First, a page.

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Live Review: Mindless Behavior

8th May 2012
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Watching Mindless Behavior play a sold-out London show at Indigo2 should have been a joyous affair.Mindless Behavior

With a fan demographic comparable to that of Justin Bieber, for team mindless it scarcely matters that the quartet look like they should be out playing hopscotch. What does matter tonight is that they’re cool, receptive and able to rock the stage with the swagger and confidence befitting for their adoring fans.

I arrive at the venue to a hoard of screaming girls waiting eagerly to get inside. I am too short to see over the large crowd, but the unvarying and piercing sound of screams overhead churn a blast of anxiety inside of me. If this is the calm before the storm, what on earth am I about to walk into?

Inside the venue, I stand at the back and make small talk with the barman away from the swarming mass of young girls forming at the front of the stage, and he tells me that they have been queuing since 7am. “It’s crazy," he says, pouring me some wine. He's generally taken aback by the hysteria; I wonder what all the fuss is about.

The parents stand together at the rear end of the venue sipping alcoholic beverages as their screaming children caterwaul in shrill voices showing little sign of calming down. And yet, I can’t condemn them for it. In a 13-hour waiting game, it's inevitable that kids will demonstrate a fatigued outburst of unrest and parents will signal a retreat to the beer garden.

The weight of the distress is definitely felt by the boys’ management, though. The stage is full of around 6 stage crew, managers and who-knows-who trying to restrain the uproarious crowd, and as a result the atmosphere is more than a little chaotic. At least the parents say more to me than they did outside, enraged by the tedious wait and lack of control displayed by the event organisers.

"Take five steps back," a crew member says, insisting that the show will be cancelled if they do not cooperate. As his attempts fall on deaf ears, the management steps in and insists, once more, that they "take five steps back." I resist the urge to go and remove the tiny teenyboppers myself.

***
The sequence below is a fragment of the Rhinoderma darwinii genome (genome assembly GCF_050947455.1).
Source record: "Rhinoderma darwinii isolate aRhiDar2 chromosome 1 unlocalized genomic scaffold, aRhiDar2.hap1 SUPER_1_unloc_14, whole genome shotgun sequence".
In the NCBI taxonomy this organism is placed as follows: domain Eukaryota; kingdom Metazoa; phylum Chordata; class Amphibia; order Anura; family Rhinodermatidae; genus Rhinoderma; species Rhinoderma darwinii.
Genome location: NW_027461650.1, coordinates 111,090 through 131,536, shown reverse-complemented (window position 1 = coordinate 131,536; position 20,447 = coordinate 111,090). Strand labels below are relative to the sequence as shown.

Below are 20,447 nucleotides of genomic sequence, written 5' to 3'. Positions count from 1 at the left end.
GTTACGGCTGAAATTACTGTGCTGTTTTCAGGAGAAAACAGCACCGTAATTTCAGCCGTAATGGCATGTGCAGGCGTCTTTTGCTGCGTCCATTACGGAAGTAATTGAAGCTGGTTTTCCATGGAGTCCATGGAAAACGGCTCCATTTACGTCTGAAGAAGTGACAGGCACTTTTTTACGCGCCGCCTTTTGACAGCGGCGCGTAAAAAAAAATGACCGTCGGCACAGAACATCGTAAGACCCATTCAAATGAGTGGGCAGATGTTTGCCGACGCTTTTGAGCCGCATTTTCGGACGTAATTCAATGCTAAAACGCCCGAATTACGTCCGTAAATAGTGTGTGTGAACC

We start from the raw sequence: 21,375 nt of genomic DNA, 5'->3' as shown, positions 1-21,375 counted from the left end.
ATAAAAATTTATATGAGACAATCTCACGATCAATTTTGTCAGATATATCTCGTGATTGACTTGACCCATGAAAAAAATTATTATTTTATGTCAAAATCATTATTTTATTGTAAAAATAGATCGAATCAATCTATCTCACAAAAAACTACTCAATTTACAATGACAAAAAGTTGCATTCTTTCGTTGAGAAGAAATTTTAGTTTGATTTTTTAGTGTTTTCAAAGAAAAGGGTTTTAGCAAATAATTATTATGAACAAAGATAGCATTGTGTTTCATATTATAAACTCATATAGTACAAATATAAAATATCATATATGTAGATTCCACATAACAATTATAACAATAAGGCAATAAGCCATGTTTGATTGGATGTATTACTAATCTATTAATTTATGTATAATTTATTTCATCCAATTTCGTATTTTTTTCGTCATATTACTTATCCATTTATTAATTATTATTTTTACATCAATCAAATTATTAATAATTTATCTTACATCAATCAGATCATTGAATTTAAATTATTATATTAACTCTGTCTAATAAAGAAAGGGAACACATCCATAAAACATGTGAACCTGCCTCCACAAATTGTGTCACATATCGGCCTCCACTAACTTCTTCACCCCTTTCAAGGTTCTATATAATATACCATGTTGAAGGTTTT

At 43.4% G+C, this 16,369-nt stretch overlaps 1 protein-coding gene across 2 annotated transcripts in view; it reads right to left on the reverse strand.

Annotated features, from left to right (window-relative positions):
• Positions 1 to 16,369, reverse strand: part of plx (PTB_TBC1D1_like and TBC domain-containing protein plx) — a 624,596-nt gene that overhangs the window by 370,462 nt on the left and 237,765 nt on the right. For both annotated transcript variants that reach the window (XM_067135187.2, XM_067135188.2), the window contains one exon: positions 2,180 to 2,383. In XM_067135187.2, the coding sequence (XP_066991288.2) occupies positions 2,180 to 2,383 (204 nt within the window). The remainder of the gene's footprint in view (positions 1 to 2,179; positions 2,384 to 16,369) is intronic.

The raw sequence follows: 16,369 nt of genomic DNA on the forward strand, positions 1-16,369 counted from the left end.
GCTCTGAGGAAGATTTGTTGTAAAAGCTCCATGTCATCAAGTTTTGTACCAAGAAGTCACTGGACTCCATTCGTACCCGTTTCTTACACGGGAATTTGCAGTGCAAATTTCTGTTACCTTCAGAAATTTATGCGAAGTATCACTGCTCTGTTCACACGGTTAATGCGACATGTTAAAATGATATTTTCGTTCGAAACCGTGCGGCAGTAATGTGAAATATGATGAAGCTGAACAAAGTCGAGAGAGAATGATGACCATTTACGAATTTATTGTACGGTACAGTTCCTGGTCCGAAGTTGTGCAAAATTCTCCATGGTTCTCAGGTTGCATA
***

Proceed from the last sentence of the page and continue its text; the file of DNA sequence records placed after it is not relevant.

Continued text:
Security try to detain the rolling mass of screamers, but again, they appear to be greatly outnumbered and fighting a losing battle. It's just surreal.

Conor Maynard’s support performance is pulled altogether and as the frustrated atmosphere reaches a soaring apex, the collective finally hit the stage. I am instantly drenched in thunderous screams, powerful enough to pin you to the back of the room. As they begin the first verse of My Girl, I realise with resigned respect that the hysteria I assumed to be a little over the top, was, in fact, well deserved. They attack the stage with high-energy choreography – "good" doesn't begin to cover it. All of them are equally confident, though what boy wouldn't be, knowing every girl in the room is yearning for him?

Unfortunately, as the level of madness hits an all-time-high, they manage just three songs before being forced to end the show over safety fears for the audience.

Every person in the room is dissatisfied, the management look visibly upset, and with that we’re ushered out.

I’m not surprised that it ended the way it did - the gig had been on a wilful fast-track to abolition ever since the fans arrived hours ago.

Indeed, one of the most heartbreaking things about the all-too-brief show is that the first, downward spiral phase lasted longer than the jubilant second flush of showmanship, when the boys were simply phenomenal, with a confessional swagger that drew you in, like a moth to a flame. 

I’m sure that this would have been an exceptional show - if not for all that mindless behaviour.




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